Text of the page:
As for the two middle pieces, Christopher Wheeldon’s For 4 was pleasant, virtuosic, but not necessarily sensational. I relished the opportunity to see a ballet to music by Schubert, and Wheeldon has some nice choreography in it, shading each of the four dancers with emphasis on a different style of movement, but there were also many, many, turns a la seconde (seriously, a lot).  Anybody who has seen it with either Corella Ballet or Kings of the Dance know that this is no exaggeration!  The ballet is all about a clean, academic approach, and with the muted colors it kind of reminded me of hieroglyphics—very upright posture (for the most part) and a lot of squareness, which I guess you could say is something of a masculine aesthetic.  It’s important to note that not all art is going to reduce us to tears or induce some kind of an emotional episode, so having a merely amiable reaction isn’t a bad thing.  Of course, then you have Soleá, which I won’t rehash the finer details of, and will only say that Ángel has to be the fastest dancer alive, and just fearless.  Which is of course, why I think he excels at the Tchaikovsky Pas de Deux and it hurt my feelings that they didn’t do it but Soleá had some similar bravura steps.  It was fun to see Ángel dance with his sister Carmen as well, who is taller than him (apparently he says she got the beauty genes) and despite being such seasoned performers, during curtain call they were just brother and sister, as Carmen messed up his hair in a way only a big sister can get away with.

Then there was Wheeldon’s DGV…oh, DGV.  I’m just going to say it—the music drove me nuts.  I understood its purpose, sounding mechanical like a train, but the reviewer Gram Milano, who in reviewing the Royal Ballet (who happened to be performing it at around the same time!) called the score “brain-deadening” and he was right. However, it is in line with the intent of the piece and despite liking For 4 better, I thought DGV was the stronger of the two Wheeldon ballets on the program.  Yes friends, it is possible to hold something in higher esteem than something else that you actually enjoy more.  It’s murky territory but when it comes to DGV, I understand its popularity even if I’m not dying to see it again (but you know I would).  What was kind of interesting about that night though was that every time I think I have the Seattle audience pegged, they surprise me. Based on the health of the modern dance community and audience reaction that I’ve seen with mixed bills at PNB, I would have bet money that DGV would be the most popular, but it was in fact Soleá that got the most applause and the standing ovation for DGV was a little forced, perhaps a gesture of appreciation for the evening as a whole rather than DGV.

And this is why I should never gamble (said the man who wants to move to New York…).

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12 Responses to “Corella Ballet in Seattle: Sunshine on a Rainy Day”

  1. Catchip May 23, 2011 at 7:11 pm #

    Wow, big decision! Very exciting… (Although you should know it’s pretty rainy here too at the moment..) Bravo for picking yourself up and believing you can do better, much more than most of us manage on the average day under the duvet. And know that you only have to ask Twitter for whatever help/advice you need 🙂

    Once again you’ve managed to introduce me to a brand new ballet (Bruch violin concerto), complete with videos and technical insights I would have missed. My favourite kind of post!

    Wishing you luck on your quest for fame and fortune (or at least a few more comp tickets)…

    • youdancefunny May 24, 2011 at 1:21 pm #

      I’m glad you enjoyed Bruch! I’m actually wondering when the last time ABT did it was, because there don’t seem to be any remotely recent reviews (just once on tour about ten years ago). It’s in the same vein as ‘Theme and Variations’ which ABT does all the time and I think ABT could benefit from retiring that war horse for a while and do Bruch instead, if anything to enhance their identity.

      I will for sure be asking for advice about NYC once I figure…something (well, anything) out!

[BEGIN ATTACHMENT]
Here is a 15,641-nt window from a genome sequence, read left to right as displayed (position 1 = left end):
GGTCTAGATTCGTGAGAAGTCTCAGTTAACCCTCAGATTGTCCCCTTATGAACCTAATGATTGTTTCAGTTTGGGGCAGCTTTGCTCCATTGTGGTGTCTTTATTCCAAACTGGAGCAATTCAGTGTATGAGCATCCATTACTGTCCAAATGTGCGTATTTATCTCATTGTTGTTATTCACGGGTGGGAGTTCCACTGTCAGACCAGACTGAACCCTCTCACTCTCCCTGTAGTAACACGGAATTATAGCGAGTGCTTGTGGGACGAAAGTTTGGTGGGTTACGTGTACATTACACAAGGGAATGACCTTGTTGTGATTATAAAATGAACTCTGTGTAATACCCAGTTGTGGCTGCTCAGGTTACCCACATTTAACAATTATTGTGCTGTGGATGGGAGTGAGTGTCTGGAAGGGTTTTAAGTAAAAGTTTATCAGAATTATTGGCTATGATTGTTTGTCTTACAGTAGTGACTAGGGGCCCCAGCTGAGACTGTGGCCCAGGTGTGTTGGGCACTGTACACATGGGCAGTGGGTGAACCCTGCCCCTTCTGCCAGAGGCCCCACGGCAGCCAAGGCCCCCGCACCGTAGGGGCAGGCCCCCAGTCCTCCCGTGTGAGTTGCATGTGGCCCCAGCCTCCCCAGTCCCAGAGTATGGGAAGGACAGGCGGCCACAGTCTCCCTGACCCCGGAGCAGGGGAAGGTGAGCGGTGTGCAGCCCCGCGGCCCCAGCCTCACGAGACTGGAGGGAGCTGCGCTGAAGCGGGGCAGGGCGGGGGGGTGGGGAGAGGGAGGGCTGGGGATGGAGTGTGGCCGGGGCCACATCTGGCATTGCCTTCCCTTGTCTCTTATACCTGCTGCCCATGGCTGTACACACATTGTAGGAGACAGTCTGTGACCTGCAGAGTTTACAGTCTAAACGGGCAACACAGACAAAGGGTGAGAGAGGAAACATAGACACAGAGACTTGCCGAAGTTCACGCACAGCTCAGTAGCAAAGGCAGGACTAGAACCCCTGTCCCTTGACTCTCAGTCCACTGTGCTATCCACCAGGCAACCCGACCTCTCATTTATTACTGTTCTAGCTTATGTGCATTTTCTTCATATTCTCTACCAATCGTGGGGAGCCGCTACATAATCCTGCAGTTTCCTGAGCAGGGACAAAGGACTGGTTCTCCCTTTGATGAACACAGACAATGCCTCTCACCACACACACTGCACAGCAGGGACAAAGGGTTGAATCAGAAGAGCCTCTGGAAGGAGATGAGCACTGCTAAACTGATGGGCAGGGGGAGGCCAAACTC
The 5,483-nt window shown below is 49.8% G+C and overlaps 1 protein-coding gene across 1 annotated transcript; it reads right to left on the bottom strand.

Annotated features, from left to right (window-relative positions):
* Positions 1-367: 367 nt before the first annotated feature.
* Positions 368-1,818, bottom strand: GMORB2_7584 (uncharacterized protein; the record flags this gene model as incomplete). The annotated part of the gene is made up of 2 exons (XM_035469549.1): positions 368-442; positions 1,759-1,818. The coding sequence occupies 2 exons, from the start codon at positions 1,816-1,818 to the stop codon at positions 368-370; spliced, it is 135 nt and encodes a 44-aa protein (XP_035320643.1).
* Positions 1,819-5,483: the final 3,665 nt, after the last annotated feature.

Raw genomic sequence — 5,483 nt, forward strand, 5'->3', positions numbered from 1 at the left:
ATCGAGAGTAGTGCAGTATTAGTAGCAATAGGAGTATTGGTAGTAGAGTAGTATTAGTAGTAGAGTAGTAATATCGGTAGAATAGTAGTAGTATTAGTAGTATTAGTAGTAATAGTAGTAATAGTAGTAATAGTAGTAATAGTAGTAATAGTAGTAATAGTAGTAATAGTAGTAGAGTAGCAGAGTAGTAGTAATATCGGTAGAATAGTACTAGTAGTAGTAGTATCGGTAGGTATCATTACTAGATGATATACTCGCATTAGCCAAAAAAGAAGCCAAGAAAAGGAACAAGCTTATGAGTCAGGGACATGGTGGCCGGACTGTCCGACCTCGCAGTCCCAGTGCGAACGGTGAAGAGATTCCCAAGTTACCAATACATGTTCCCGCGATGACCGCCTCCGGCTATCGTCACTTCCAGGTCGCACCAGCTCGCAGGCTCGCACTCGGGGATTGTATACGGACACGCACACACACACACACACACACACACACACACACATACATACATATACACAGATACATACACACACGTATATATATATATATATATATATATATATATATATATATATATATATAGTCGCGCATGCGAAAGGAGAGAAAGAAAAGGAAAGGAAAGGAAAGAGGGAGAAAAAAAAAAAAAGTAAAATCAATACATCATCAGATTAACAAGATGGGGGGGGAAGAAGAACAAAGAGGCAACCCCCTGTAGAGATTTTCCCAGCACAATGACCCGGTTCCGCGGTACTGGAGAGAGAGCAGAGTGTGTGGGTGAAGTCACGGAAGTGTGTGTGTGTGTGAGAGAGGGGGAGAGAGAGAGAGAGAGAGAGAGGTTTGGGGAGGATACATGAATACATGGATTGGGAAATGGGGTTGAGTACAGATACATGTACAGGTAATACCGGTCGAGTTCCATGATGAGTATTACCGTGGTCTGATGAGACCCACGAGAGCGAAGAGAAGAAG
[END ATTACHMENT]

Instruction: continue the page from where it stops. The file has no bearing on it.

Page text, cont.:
2. Jeff May 24, 2011 at 10:40 am #

    Great post and review! And I know what you mean about New York… I was just recently looking at various ballet company websites, and when I especially got to NYCB, I was like wow, so much ballet. every day. for several months. I know I shouldn’t be surprised, but it makes San Francisco (and most everywhere else) look so leisurely. 🙂

    • youdancefunny May 24, 2011 at 1:23 pm #

      San Fran’s schedule is bizarre! Nutcracker through May? The Brits who have Royal Ballet for the majority of the year were bewildered!

  3. classicalballetteacher May 24, 2011 at 1:03 pm #

    So neat to hear your review of the nearly identical performance that I immensely enjoyed here in New Orleans! We had very similar reactions to it all, except that I enjoyed the DGV music (I really have a wider palette of appreciation that a lot of folks, though) and my husband got it for me as a gift that night.

    And wouldn’t you know, through some obscure connections and cosmic luck, I got to meet Angel!! Not that I could think of a single thing to say as I was so struck with awe!

    I do want to ask, however, would you be interested in collaborating on a push for funding for the related documentary on the creation of the company? The project is out of funding for the finalization stage. They could do with some promotion, just getting the word out I think, which you and I are in a position to do. Send me a private message on my site maybe and we can talk by email??

    • youdancefunny May 24, 2011 at 1:26 pm #

      It’s interesting that the company is touring so much in its early stages…they’ve also gone to New York and Los Angeles so it’s an interesting strategy right now to get people talking.

      I’m so jealous that you met Angel! I think I saw Dayron Vera and his significant other (not sure who she was) walking around while I was waiting for a bus…that’s about it.

      And yes, I’d love to help with promoting their documentary in any way I can! I’ll send you a message!

  4. Deb May 24, 2011 at 2:23 pm #

    I need to move to New York! What a dance scene. At least I get there up every few months.

    • youdancefunny May 26, 2011 at 10:49 am #

      Well you do what you can! Thanks for commenting!

  5. Sandie May 26, 2011 at 9:51 am #

    New York is a great city!!

    • youdancefunny May 26, 2011 at 10:50 am #

      I’m being told this more and more! It’s definitely one of those things I must experience to believe!

  6. Hilary May 31, 2011 at 3:52 am #

    And there’s always DC, too! Then you can be close to NYC without having to commit to the concrete jungle…though I suppose DC is just a smaller, concrete forest perhaps? 🙂 PS Seeing RDB’s Napoli next Friday, so excited!

    • youdancefunny June 7, 2011 at 10:08 am #

      I always say DC gets the best variety! Have a great time at Napoli! You’ll love the Danish…though I don’t know if there are any enchanted forests in it (I don’t think there are!).